Petroleum Reservoir Engineering Simulation Models
The testing and comparison of petroleum reservoir engineering modelling techniques requires the continued existence of standard models. A number of key models were developed 20-25 years ago, mainly under EU funding. Over the years these standard models have become unavailable as the websites that supported them have been decommissioned. The objective is to make them available to the research community at a single location.
The team leader, Prof Carter, was involved in the original development of these models and has retained original copies of the data sets. It will be a relatively straight forward task to create some web pages that allow researchers from both academia and industry to access the models. Some years ago Prof Carter created a site at Imperial College London to access two of the models. (https://www.imperial.ac.uk/earth-science/research/research-groups/perm/standard-models/)
The list of models will include:
- PUNQ S3
- PUNQ complex
- IC fault
- SAIGUP suite
- Eternity field
There are some models that are still available elsewhere that we may seek to duplicate if permission can be obtained. These include:
- Olympus suite
- SPE 10
- IC Fault
- Wytch farm
- Brugge field
Making these models available will allow researchers to access more than 100 person-years of reservoir modelling research. The models remain highly relevant to current research and the current situation is limiting the ability of researchers to test new approaches on the standard models that were previously used.
IC Fault Model
The IC Fault Model is a simple cross-sectional model of an oil reservoir that has been used to study history matching within the petroleum industry. The basic structure of the model is shown in the figure where we can pick out both it's layered structure and the fault. Water is injected on the left hand side, with oil and water being produced on the right hand side In its original form the objective was to determine three parameters, the fault throw and the permeabilities of the sand and shale, from monthly oil and water production data over a three year period. This is difficult because of the existence of multiple local optima of similar quality to the truth solution. When noise is added to the measurements the gobal optimium may not correspond to the truth. These issues have been examined in a many papers including:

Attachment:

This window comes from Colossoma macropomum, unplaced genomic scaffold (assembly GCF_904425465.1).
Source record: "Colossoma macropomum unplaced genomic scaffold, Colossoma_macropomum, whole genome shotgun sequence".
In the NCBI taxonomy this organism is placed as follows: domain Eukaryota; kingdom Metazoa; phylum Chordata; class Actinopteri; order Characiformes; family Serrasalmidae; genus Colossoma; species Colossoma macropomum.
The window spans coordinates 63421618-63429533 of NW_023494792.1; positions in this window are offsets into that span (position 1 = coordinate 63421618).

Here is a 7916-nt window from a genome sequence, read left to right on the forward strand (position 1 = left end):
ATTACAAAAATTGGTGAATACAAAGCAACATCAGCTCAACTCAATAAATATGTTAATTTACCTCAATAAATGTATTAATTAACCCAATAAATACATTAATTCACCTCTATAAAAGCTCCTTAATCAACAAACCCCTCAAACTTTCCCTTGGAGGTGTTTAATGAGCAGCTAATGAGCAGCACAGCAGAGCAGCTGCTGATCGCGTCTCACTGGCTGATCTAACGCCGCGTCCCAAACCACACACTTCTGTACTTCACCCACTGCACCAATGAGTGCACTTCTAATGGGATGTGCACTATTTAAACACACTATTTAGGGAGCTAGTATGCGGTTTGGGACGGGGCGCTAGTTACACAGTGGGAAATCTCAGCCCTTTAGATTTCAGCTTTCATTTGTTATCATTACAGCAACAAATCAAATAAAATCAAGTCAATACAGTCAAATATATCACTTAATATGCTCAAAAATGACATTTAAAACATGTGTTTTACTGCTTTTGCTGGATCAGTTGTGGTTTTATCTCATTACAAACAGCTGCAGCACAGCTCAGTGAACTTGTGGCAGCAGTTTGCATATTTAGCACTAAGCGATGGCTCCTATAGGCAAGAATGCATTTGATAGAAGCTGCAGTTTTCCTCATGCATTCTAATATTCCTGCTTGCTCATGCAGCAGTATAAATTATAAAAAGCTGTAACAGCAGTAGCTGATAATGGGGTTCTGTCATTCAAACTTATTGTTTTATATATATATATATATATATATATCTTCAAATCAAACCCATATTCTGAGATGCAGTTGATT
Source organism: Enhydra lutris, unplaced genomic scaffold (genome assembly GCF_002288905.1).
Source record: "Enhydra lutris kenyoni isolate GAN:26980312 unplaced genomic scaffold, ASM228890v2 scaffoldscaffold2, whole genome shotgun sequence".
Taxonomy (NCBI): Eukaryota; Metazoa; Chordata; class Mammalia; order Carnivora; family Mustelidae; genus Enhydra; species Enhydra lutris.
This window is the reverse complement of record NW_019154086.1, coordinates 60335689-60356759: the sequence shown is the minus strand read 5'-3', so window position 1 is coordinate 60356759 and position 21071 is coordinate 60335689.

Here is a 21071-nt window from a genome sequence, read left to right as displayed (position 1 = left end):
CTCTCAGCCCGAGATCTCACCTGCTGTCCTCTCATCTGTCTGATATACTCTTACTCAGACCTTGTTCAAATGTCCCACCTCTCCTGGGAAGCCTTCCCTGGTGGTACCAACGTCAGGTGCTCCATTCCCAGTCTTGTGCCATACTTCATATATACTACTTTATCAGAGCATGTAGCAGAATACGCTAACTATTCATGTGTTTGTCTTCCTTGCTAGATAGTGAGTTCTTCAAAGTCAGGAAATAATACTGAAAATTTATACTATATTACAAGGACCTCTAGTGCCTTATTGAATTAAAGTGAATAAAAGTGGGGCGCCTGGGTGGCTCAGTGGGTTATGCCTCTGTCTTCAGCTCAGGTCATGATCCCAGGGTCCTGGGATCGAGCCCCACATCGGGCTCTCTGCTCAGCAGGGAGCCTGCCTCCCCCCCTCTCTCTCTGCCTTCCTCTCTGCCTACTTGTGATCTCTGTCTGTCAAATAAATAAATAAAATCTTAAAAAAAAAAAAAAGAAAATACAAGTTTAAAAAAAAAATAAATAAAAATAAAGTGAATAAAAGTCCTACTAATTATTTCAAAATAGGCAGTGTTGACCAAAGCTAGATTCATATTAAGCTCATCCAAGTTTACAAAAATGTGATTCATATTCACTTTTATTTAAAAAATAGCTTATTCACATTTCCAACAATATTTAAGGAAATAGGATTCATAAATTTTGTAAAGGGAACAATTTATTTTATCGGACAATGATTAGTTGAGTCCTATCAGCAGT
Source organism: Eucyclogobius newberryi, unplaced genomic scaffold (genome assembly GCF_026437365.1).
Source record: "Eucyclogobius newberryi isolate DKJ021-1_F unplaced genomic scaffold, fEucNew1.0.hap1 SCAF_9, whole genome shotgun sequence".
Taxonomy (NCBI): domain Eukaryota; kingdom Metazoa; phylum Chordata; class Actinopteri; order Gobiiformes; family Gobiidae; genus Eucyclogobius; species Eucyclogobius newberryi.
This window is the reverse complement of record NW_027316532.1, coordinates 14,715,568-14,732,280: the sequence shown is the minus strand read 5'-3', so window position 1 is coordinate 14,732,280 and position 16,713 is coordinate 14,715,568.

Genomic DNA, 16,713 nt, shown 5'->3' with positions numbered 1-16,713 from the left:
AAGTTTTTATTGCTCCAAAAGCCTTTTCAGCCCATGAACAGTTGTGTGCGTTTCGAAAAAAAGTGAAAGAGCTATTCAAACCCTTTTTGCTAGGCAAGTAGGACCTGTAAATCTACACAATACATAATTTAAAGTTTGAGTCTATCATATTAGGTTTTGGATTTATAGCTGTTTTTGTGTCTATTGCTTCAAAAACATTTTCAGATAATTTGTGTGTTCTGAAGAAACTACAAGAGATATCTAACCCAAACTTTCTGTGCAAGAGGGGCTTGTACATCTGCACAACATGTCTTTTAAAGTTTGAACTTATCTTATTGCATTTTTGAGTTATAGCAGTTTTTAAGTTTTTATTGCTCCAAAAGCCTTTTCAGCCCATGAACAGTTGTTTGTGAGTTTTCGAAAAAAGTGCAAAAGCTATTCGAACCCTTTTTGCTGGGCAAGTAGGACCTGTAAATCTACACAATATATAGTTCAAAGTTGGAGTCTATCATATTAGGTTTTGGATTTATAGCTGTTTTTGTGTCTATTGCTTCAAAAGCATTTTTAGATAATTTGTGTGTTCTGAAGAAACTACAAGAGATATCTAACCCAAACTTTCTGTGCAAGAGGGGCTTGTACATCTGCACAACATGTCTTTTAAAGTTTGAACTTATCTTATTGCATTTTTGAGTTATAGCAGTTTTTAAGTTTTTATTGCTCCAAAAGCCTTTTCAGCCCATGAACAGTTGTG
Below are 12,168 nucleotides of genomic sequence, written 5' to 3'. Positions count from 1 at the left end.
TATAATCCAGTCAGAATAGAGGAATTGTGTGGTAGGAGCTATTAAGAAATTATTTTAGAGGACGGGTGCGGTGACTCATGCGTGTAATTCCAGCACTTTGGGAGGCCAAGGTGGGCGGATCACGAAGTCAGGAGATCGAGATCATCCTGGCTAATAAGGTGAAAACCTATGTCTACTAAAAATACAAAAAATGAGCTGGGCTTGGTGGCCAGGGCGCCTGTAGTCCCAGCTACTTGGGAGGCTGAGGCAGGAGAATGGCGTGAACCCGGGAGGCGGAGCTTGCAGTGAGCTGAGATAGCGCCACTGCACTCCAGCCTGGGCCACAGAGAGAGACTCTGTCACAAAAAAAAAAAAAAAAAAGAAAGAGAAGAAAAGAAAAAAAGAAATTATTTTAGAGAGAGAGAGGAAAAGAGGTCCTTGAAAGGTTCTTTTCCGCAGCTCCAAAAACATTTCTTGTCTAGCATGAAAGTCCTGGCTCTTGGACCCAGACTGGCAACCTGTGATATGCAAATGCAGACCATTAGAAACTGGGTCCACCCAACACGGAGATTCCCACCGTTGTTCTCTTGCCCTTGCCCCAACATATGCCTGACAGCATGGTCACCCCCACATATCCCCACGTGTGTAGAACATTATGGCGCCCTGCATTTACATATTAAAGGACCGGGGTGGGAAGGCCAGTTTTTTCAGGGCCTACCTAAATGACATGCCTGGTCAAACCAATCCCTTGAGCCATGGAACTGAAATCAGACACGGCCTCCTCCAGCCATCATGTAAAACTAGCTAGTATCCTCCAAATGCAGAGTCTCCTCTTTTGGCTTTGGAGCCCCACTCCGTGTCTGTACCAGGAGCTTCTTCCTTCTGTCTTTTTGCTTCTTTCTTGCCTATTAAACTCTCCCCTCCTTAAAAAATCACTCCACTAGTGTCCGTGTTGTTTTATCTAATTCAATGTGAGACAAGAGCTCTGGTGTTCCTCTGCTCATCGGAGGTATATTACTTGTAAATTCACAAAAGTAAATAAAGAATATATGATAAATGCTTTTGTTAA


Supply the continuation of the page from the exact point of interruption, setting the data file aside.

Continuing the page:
- Tavassoli Z., Carter J.N., King P.R., Errors in history matching, SPE Journal, 2004, Vol: 9, Pages: 352 - 361
- Tavassoli Z., Carter J.N., King P.R., An analysis of history matching errors, Computational Geosciences, 2005, Vol: 9, Pages: 99 - 123
Applications of the model have been expanded by the community to include more parameters, well control optimisation and uncertainty.
The simulation model is an ECLIPSE data set and consists of 1200 grid-blocks. The zip file below contains a test ECLIPSE data set, a python file that can generate further data sets and the history data used in the original studies.
PUNQ S3 Model